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  • Sue Skalicky

The endless journey

My stomach tightens and the muscles in my upper back and neck spasm with stress.


“I’m not going.”



We calmly continue putting suitcases and water bottles in the car. I pause and text our dear friend and pastor, “Can you please come over. She won’t get in the car. She likes you. Maybe she’ll listen to you.”


One more text, “We are going to need you. She won’t get in the car.” The mental health caseworker quickly replies, “I’m on my way.”


Three of us walk out and get in the car. I start the engine to stave off the cold that has set in so early in November. It is 5 p.m. We met our goal of being ready by 5. But, we don’t move. She’s still inside.


The pastor has arrived and I pray he’s making some progress with her. A few minutes later the caseworker smiles weakly at us and enters the house. We sit in the car and wait. No one speaks.


Two years ago we opened our home as an Airbnb to help pay our bills. We seem to always be full, blessed by extra income and new friendships. Today, as we sit waiting, the familiar car of our current guests pulls in the driveway. They’ve been with us for two months. Med techs from Texas, working temporarily at the local hospital. I get out of the car and give her a hug. “She won’t get in the car. Do you want to try?”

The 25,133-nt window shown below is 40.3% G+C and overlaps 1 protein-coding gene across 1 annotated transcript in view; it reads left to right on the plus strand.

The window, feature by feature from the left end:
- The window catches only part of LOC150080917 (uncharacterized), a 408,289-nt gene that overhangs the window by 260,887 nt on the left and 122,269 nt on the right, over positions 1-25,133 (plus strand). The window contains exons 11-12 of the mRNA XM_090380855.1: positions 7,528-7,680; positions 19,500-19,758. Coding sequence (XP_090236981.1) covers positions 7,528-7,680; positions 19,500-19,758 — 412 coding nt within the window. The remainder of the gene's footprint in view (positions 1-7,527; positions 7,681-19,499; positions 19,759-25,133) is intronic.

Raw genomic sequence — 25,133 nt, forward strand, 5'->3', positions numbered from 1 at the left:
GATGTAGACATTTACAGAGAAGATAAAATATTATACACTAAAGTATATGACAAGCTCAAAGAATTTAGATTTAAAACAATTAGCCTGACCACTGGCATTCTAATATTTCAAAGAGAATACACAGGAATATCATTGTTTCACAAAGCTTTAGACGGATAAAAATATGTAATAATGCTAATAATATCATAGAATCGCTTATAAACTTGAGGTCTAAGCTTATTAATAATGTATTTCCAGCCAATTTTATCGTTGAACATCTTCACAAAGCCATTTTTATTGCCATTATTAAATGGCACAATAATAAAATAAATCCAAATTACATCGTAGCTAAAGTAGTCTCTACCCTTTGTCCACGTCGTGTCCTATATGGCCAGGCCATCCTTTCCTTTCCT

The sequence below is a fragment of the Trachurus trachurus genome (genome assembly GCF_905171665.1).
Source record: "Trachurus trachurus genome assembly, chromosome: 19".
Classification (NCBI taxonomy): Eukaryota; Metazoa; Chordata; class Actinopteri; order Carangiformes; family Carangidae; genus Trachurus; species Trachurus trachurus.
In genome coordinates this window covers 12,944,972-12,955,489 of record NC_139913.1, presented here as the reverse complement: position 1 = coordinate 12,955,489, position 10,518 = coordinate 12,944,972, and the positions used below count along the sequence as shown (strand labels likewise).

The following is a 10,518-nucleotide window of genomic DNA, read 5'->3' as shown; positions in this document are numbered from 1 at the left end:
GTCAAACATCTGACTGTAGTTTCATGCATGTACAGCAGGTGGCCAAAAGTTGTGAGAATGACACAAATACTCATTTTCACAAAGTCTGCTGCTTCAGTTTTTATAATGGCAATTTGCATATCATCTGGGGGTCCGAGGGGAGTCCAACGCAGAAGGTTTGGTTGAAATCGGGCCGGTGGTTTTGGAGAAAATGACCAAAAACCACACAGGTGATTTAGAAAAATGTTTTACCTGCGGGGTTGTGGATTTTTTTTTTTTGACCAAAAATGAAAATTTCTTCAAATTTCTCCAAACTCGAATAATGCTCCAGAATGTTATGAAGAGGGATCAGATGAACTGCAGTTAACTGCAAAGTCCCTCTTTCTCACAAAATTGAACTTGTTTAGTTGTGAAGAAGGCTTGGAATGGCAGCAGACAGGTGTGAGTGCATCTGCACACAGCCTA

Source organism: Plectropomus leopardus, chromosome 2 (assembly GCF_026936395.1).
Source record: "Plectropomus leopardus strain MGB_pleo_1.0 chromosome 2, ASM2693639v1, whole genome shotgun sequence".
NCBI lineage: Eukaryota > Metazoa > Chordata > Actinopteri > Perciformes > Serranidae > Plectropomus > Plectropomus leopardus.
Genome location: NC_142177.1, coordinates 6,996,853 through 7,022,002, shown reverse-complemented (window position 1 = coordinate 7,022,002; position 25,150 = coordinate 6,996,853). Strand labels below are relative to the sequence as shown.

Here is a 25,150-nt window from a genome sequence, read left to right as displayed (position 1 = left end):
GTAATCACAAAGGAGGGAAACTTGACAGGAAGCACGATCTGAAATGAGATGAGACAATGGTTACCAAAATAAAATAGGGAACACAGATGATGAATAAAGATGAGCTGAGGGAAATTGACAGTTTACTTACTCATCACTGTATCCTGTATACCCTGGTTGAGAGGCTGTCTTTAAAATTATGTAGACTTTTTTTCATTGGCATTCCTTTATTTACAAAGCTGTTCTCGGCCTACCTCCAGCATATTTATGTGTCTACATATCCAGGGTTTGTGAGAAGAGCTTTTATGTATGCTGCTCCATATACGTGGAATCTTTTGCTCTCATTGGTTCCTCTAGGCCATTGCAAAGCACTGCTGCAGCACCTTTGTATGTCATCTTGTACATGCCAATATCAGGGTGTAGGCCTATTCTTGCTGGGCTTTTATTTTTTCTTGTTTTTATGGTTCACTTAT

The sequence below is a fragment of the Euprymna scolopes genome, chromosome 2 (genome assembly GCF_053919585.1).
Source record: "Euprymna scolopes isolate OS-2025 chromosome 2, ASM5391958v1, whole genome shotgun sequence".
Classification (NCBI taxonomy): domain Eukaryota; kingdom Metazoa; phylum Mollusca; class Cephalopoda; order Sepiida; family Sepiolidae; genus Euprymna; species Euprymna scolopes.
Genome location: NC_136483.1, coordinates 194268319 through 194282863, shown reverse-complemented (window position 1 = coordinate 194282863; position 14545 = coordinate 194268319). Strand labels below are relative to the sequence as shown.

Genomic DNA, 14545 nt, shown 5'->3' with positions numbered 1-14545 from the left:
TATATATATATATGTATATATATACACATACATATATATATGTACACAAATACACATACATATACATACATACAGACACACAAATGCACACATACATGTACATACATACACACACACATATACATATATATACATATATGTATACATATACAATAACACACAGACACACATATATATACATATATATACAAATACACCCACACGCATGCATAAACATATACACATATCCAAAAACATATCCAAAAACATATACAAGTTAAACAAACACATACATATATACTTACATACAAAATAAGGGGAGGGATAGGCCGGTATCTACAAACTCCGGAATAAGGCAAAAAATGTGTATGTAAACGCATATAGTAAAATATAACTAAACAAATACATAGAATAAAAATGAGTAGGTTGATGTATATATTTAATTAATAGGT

“Of course.”


I climb back in the car with the blast of cold air that follows me and I shudder. What do we do now? She’s 15. She’s strong and angry. Long gone are the days we could pick her up and carry her to the doctor’s office or to bed, even against her will.


We look at each other and sigh. The thought of the long drive ahead to the pediatric behavioral hospital four states away makes me weary as the winter sun rides low on the horizon at this early hour. We need to get going.


After thirty minutes the garage door opens and the caseworker emerges alone. I look at her expectantly and she raises a thumb in triumph. I roll down the window and thank her.


“It wasn’t me. It was your Airbnb guest.”


A few minutes later our daughter comes through the door, anger clouding her face and a large colorful blanket wrapped around her body. I hold my breath. The moment her door shuts I put the car in reverse and back into the street. The pastor, caseworker, and Airbnb guest stand in the driveway together and wave. Empathetic smiles fill us with enough courage to once again embrace this endless journey.


ItA journey that began when we first looked into her beautiful pain-filled eyes in the orphanage seven years ago. A journey of love that won't ever end.



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